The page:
An Allotment in Hungerford............

Considering the precarious history of the Marsh Lane site we’re amazed to be starting our sixth year! The extremely wet weather stopped us from doing our planned winter jobs so, as usual, we’re playing catch-up. So much for the lessons we learn every year.
Still, I’d rather be clearing and tidying in spring when there’s more wildlife to watch on the plot! As well as the usual garden birds, we regularly see terns and red kites flying overhead, along with the neighbourhood kestrel. The afternoon we watched a barn owl fly majestically across the site was amazing and this year I’ll be looking out for a sparrow hawk and even a kingfisher which have been spotted by another plotholder!

As allotmenteers it pays to know a little about the local wildlife. We've learned the hard way that each plant has its own beastie to contend with - If you grow it they will come! - leek moth, carrot fly, brassica bug... We use different-sized netting to protect different veg – mesh has to be small enough to stop what you’re trying to protect against and, where necessary, be large enough to let the friendly insects in for pollinating.

Oh, but the slugs! The big slugs in the compost bin aren’t the problem – it’s the little ones that live underground that do the most damage. We're using nematodes on our potato patch this year, so hope our harvest will be less holey.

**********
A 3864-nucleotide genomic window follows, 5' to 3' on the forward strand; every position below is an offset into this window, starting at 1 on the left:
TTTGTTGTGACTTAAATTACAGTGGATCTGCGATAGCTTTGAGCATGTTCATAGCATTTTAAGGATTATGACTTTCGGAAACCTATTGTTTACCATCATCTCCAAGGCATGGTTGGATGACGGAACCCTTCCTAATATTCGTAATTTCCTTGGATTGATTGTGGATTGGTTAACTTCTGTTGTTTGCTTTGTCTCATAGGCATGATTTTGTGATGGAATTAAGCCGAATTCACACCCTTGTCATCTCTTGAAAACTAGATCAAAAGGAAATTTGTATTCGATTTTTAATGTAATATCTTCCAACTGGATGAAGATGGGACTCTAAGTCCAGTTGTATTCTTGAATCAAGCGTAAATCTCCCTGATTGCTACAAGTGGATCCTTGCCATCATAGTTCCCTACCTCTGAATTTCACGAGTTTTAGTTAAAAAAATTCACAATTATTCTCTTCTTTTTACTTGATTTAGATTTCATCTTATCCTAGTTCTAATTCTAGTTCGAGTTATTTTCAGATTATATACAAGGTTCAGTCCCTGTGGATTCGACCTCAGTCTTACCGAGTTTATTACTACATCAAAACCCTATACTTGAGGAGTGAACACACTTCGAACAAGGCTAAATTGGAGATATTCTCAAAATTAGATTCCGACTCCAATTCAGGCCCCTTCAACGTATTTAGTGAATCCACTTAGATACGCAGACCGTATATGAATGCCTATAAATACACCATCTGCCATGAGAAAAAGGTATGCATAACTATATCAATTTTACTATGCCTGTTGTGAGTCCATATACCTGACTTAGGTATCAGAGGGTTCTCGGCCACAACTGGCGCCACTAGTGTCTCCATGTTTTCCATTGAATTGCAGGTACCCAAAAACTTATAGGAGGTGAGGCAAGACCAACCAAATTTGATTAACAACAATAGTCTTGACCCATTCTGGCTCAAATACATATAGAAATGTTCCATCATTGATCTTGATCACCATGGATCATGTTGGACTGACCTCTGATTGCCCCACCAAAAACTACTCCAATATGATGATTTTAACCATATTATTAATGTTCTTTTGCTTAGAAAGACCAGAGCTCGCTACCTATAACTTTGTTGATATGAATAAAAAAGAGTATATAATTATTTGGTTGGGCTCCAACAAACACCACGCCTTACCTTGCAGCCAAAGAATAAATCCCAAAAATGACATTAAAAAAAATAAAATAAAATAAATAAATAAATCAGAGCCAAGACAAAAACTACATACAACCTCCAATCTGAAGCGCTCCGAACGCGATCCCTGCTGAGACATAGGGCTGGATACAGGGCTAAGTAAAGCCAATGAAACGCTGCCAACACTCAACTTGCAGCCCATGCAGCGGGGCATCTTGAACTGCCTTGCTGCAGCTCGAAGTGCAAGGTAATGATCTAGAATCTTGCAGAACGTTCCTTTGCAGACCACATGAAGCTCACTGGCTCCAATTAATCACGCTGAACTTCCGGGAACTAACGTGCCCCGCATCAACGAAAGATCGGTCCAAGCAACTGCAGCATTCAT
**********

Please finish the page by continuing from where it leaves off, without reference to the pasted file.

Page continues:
Three (4?) things on my wish list for when we have a permanent site:
A Pond: Encouraging more frogs and toads to the site would be a great help against the slug and snail problem
Hedgehog Homes: I’d love the site to be a safe haven away from traffic and in return the hedgehogs would help with pest removal.
Bat Boxes: Bats eat a huge amount of insects and it’s lovely to see them swooping about when we stay for a late summer evening.
Bird and Owl Boxes: Garden birds will clear caterpillars and bugs and it would be perfect to have a resident owl to eat mice and shrews.

We welcome any wildlife that can help in our fight against the bad guys! We were among plotholders lucky enough to see a grass snake on the site last year. Not so good for the snake as it kept getting caught in netting and had to be cut free. The large lump which prevented it from manoeuvring turned out to be a toad – ugh, don’t ask me how I know that! Very interesting to see and hold a snake for the first time, but not so welcome if they’re going to eat our friendly toads!

If you fancy the idea of growing your own contact HAHA on 0754 118 7274
www.haha-hungerford.org.uk
Our Marsh Lane allotment life is recorded online through my blogs: http://www.plot7marshlane.blogspot.com/
http://plot7wildlife.blogspot.co.uk/